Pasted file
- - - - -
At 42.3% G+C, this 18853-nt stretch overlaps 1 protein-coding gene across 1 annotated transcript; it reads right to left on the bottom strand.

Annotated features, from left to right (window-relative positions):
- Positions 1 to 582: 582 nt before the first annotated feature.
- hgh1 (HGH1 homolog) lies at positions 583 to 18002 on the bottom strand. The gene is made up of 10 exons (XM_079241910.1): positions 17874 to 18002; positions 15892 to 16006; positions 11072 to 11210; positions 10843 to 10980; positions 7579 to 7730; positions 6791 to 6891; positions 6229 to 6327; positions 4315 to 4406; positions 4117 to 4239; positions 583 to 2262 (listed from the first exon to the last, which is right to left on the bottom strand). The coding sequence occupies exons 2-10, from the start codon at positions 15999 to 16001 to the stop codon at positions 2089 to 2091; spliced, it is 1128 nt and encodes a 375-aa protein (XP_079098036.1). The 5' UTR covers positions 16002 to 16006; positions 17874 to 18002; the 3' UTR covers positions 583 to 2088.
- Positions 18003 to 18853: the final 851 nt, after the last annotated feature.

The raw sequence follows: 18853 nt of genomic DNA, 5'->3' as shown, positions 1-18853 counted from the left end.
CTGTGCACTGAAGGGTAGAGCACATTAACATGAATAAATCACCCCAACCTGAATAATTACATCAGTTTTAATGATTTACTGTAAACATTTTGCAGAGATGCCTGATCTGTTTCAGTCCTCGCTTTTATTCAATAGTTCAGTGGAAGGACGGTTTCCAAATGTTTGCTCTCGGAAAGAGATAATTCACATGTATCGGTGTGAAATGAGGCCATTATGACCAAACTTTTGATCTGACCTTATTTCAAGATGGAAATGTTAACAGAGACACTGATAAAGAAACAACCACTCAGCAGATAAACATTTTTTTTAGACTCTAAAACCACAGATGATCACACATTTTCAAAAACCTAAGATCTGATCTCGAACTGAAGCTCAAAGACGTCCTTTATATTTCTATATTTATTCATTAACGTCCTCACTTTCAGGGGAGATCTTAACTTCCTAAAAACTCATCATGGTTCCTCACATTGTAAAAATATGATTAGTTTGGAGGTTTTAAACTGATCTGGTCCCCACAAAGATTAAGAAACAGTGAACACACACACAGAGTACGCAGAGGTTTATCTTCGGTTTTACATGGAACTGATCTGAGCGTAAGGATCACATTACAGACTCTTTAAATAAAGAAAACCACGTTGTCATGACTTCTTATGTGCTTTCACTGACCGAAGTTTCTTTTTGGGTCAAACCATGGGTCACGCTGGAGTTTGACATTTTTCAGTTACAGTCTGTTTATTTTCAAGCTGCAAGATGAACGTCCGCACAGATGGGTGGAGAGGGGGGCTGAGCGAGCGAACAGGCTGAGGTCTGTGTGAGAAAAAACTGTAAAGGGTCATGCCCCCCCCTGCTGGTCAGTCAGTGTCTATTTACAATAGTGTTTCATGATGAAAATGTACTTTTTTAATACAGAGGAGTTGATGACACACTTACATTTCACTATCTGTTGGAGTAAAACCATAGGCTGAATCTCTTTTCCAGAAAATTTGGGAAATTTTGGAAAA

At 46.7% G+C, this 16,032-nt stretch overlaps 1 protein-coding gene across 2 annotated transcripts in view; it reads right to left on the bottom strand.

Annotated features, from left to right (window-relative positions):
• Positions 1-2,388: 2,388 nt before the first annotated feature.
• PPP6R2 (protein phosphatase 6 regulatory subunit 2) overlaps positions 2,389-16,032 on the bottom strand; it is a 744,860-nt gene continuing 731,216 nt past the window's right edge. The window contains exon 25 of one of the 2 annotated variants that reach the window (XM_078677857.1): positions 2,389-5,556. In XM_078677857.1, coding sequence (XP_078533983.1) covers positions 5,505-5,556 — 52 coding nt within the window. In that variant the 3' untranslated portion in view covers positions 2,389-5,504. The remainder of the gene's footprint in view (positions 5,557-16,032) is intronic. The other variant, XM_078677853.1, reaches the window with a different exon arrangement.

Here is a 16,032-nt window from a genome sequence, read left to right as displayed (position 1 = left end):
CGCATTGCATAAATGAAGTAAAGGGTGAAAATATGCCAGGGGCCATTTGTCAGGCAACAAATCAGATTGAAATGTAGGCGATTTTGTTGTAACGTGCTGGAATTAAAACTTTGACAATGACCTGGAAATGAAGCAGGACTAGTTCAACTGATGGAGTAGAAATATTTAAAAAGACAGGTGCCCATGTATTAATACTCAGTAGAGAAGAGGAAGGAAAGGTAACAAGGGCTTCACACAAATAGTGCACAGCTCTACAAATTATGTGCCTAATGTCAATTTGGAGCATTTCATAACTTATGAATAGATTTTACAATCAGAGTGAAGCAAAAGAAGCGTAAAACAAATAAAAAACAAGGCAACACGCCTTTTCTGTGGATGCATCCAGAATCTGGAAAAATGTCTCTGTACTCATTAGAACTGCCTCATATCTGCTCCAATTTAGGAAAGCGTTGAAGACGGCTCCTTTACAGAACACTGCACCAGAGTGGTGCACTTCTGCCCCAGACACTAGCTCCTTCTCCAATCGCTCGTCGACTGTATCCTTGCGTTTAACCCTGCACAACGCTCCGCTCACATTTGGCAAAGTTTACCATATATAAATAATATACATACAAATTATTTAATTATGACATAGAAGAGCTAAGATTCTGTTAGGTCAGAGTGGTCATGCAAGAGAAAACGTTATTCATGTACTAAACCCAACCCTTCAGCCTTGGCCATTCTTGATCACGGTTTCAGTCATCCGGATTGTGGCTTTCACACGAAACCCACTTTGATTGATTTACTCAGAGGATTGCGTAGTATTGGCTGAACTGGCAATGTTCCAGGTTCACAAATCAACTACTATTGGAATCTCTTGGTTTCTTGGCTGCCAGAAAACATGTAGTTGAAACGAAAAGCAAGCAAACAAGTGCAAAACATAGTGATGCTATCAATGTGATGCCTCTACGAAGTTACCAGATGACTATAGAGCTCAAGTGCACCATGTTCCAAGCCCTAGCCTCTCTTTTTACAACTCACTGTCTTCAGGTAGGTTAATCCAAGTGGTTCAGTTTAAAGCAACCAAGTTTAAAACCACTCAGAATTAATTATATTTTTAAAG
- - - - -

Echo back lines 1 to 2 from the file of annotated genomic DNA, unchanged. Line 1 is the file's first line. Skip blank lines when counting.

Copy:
At 42.3% G+C, this 18853-nt stretch overlaps 1 protein-coding gene across 1 annotated transcript; it reads right to left on the bottom strand.

Annotated features, from left to right (window-relative positions):